Monthly Newsletter September 2019


The Communication Team is delighted to announce the winner and two runners-up of the 2019 Photo Competition "Elements of Life":

Inverted Nature through a Chemist's eye - Mr Souvik Sarkar (Winner)
Science loves arts - Mrs Ivica Dilovic (Runner-up)
Wherein Life Flourishes - Mr Lan Phuong Vu (Runner-up)

The competition has been a great success, attracting 64 applications with 1300 online votes for the first round and around 200 votes at the EFMC-ASMC'19 for the final selection!

Congratulations to all the contestants for their participation! All the pictures will remain available on the EFMC website, and some will be displayed in the future editions of the MedChemWatch.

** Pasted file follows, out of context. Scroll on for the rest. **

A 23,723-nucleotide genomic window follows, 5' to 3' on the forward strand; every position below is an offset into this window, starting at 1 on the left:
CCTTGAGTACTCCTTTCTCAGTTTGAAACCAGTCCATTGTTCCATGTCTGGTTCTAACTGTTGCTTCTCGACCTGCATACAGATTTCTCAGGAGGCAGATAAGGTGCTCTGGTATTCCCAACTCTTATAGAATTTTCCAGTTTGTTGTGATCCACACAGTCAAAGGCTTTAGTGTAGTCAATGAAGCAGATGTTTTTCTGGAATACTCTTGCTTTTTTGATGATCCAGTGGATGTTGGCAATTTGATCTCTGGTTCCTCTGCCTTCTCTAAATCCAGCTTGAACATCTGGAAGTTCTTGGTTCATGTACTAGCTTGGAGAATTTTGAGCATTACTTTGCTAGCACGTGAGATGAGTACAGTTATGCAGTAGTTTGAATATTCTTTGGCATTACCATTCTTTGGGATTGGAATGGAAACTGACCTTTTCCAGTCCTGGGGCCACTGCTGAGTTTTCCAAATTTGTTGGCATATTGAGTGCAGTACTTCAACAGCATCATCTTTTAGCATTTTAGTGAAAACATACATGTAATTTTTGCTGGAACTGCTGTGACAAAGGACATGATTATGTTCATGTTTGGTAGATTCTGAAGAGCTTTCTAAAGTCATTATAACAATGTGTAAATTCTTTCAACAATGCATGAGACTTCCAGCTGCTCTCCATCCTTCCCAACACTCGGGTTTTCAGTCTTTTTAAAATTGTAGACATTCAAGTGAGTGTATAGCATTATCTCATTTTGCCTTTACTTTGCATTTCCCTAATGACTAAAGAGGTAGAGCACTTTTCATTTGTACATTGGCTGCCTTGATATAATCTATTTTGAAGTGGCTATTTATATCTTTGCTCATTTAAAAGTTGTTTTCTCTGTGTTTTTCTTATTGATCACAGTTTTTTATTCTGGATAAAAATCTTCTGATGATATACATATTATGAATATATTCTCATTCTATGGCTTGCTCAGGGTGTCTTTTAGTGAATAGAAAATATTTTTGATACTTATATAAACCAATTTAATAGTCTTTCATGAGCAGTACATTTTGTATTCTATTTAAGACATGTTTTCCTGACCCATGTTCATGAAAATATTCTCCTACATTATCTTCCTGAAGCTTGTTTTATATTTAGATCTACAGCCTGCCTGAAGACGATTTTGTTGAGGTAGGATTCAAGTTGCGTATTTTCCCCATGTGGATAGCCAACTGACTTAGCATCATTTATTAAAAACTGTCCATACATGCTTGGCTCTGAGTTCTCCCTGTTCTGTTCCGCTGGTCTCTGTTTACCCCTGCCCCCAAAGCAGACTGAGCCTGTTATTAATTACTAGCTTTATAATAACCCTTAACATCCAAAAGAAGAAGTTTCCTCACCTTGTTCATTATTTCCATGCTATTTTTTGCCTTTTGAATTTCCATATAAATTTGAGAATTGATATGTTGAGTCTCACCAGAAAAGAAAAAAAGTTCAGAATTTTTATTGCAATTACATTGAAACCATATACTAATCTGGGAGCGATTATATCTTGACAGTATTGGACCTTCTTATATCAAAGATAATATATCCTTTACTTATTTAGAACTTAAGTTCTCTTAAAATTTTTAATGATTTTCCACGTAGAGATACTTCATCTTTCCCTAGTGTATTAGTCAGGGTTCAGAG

Inverted Nature through a Chemist's eye   

Science loves arts

Wherein Life Flourishes


The 2019 Prizes were awarded during EFMC-ASMC’19 in Athens, Greece.

The « EFMC Prize for a Young Medicinal Chemist in Academia » and the « EFMC Prize for a Young Medicinal Chemist in Industry » have been established by the EFMC to acknowledge and recognize an outstanding young medicinal chemist working in academia or in industry within Europe. The prizes are given annually and consist of a diploma, 1.000€ and an invitation for a short presentation at an EFMC Symposium. Two runners-up are also identified and acknowledged.

Winner of the Industry Prize was Radka Snajdrova (Novartis Pharma, Switzerland) and she gave a talk on the “Cipargamin-Biocatalysis in the Discovery and Development of an Antimalarial Drug”. The most meritorious runners-up were Jo Alen (Grünenthal, Germany) & Jacob Bush (GSK, United Kingdom).